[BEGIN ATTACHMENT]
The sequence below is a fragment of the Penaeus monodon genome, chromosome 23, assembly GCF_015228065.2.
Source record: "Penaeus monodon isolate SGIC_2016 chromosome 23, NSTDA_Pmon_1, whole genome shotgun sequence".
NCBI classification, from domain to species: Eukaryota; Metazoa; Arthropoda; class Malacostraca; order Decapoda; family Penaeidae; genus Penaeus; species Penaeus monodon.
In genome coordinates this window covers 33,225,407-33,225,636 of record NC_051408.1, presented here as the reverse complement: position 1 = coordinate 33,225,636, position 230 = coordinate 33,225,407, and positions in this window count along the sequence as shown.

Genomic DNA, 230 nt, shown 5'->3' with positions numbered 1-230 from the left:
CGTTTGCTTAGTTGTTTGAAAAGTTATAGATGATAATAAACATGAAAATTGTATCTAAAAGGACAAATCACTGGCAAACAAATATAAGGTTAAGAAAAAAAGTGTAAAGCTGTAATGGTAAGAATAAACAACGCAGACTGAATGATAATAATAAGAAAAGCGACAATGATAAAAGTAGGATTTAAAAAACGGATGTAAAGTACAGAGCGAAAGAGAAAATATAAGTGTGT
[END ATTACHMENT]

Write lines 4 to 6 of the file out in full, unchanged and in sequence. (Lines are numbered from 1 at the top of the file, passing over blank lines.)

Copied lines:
In genome coordinates this window covers 33,225,407-33,225,636 of record NC_051408.1, presented here as the reverse complement: position 1 = coordinate 33,225,636, position 230 = coordinate 33,225,407, and positions in this window count along the sequence as shown.

Genomic DNA, 230 nt, shown 5'->3' with positions numbered 1-230 from the left:
CGTTTGCTTAGTTGTTTGAAAAGTTATAGATGATAATAAACATGAAAATTGTATCTAAAAGGACAAATCACTGGCAAACAAATATAAGGTTAAGAAAAAAAGTGTAAAGCTGTAATGGTAAGAATAAACAACGCAGACTGAATGATAATAATAAGAAAAGCGACAATGATAAAAGTAGGATTTAAAAAACGGATGTAAAGTACAGAGCGAAAGAGAAAATATAAGTGTGT